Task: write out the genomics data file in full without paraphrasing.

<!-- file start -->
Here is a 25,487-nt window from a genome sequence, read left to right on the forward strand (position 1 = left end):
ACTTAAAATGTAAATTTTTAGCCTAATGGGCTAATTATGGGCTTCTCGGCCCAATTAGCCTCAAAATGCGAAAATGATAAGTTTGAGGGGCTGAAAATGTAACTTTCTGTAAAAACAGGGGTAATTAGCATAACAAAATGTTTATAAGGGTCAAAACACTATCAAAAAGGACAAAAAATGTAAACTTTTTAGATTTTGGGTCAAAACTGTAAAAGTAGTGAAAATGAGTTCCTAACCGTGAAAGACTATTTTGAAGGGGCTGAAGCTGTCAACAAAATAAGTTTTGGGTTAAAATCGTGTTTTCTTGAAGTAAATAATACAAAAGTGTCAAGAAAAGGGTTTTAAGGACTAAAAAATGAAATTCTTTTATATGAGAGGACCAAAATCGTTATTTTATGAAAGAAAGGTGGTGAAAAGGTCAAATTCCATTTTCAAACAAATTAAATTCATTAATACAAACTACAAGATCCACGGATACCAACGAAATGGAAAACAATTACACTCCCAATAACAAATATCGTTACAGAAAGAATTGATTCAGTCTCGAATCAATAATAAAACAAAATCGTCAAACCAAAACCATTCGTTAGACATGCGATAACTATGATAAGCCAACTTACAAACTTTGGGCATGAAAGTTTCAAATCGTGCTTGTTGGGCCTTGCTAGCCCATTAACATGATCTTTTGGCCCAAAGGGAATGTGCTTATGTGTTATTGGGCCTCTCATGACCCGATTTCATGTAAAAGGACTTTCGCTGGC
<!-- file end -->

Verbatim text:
Here is a 25,487-nt window from a genome sequence, read left to right on the forward strand (position 1 = left end):
ACTTAAAATGTAAATTTTTAGCCTAATGGGCTAATTATGGGCTTCTCGGCCCAATTAGCCTCAAAATGCGAAAATGATAAGTTTGAGGGGCTGAAAATGTAACTTTCTGTAAAAACAGGGGTAATTAGCATAACAAAATGTTTATAAGGGTCAAAACACTATCAAAAAGGACAAAAAATGTAAACTTTTTAGATTTTGGGTCAAAACTGTAAAAGTAGTGAAAATGAGTTCCTAACCGTGAAAGACTATTTTGAAGGGGCTGAAGCTGTCAACAAAATAAGTTTTGGGTTAAAATCGTGTTTTCTTGAAGTAAATAATACAAAAGTGTCAAGAAAAGGGTTTTAAGGACTAAAAAATGAAATTCTTTTATATGAGAGGACCAAAATCGTTATTTTATGAAAGAAAGGTGGTGAAAAGGTCAAATTCCATTTTCAAACAAATTAAATTCATTAATACAAACTACAAGATCCACGGATACCAACGAAATGGAAAACAATTACACTCCCAATAACAAATATCGTTACAGAAAGAATTGATTCAGTCTCGAATCAATAATAAAACAAAATCGTCAAACCAAAACCATTCGTTAGACATGCGATAACTATGATAAGCCAACTTACAAACTTTGGGCATGAAAGTTTCAAATCGTGCTTGTTGGGCCTTGCTAGCCCATTAACATGATCTTTTGGCCCAAAGGGAATGTGCTTATGTGTTATTGGGCCTCTCATGACCCGATTTCATGTAAAAGGACTTTCGCTGGC